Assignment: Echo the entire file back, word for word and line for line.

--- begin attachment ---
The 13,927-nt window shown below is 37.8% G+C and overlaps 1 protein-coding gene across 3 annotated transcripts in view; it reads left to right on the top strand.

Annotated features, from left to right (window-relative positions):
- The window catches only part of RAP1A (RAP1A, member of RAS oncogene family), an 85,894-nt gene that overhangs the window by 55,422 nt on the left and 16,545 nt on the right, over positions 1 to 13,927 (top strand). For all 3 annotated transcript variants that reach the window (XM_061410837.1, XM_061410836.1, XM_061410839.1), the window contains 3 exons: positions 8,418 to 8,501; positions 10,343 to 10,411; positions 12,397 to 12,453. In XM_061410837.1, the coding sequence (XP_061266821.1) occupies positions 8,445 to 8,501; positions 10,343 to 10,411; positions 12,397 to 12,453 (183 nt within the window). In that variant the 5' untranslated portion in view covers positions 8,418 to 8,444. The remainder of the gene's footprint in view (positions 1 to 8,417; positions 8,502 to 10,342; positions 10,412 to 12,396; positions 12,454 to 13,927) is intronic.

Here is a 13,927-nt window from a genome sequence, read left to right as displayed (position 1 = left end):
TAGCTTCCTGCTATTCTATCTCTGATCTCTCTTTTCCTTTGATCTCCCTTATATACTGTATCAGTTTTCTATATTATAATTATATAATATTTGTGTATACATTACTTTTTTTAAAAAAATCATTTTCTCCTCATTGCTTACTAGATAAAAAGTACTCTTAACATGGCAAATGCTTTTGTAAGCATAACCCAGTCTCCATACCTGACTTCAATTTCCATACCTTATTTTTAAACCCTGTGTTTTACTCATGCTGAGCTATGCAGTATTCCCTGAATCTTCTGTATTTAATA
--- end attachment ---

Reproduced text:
The 13,927-nt window shown below is 37.8% G+C and overlaps 1 protein-coding gene across 3 annotated transcripts in view; it reads left to right on the top strand.

Annotated features, from left to right (window-relative positions):
- The window catches only part of RAP1A (RAP1A, member of RAS oncogene family), an 85,894-nt gene that overhangs the window by 55,422 nt on the left and 16,545 nt on the right, over positions 1 to 13,927 (top strand). For all 3 annotated transcript variants that reach the window (XM_061410837.1, XM_061410836.1, XM_061410839.1), the window contains 3 exons: positions 8,418 to 8,501; positions 10,343 to 10,411; positions 12,397 to 12,453. In XM_061410837.1, the coding sequence (XP_061266821.1) occupies positions 8,445 to 8,501; positions 10,343 to 10,411; positions 12,397 to 12,453 (183 nt within the window). In that variant the 5' untranslated portion in view covers positions 8,418 to 8,444. The remainder of the gene's footprint in view (positions 1 to 8,417; positions 8,502 to 10,342; positions 10,412 to 12,396; positions 12,454 to 13,927) is intronic.

Here is a 13,927-nt window from a genome sequence, read left to right as displayed (position 1 = left end):
TAGCTTCCTGCTATTCTATCTCTGATCTCTCTTTTCCTTTGATCTCCCTTATATACTGTATCAGTTTTCTATATTATAATTATATAATATTTGTGTATACATTACTTTTTTTAAAAAAATCATTTTCTCCTCATTGCTTACTAGATAAAAAGTACTCTTAACATGGCAAATGCTTTTGTAAGCATAACCCAGTCTCCATACCTGACTTCAATTTCCATACCTTATTTTTAAACCCTGTGTTTTACTCATGCTGAGCTATGCAGTATTCCCTGAATCTTCTGTATTTAATA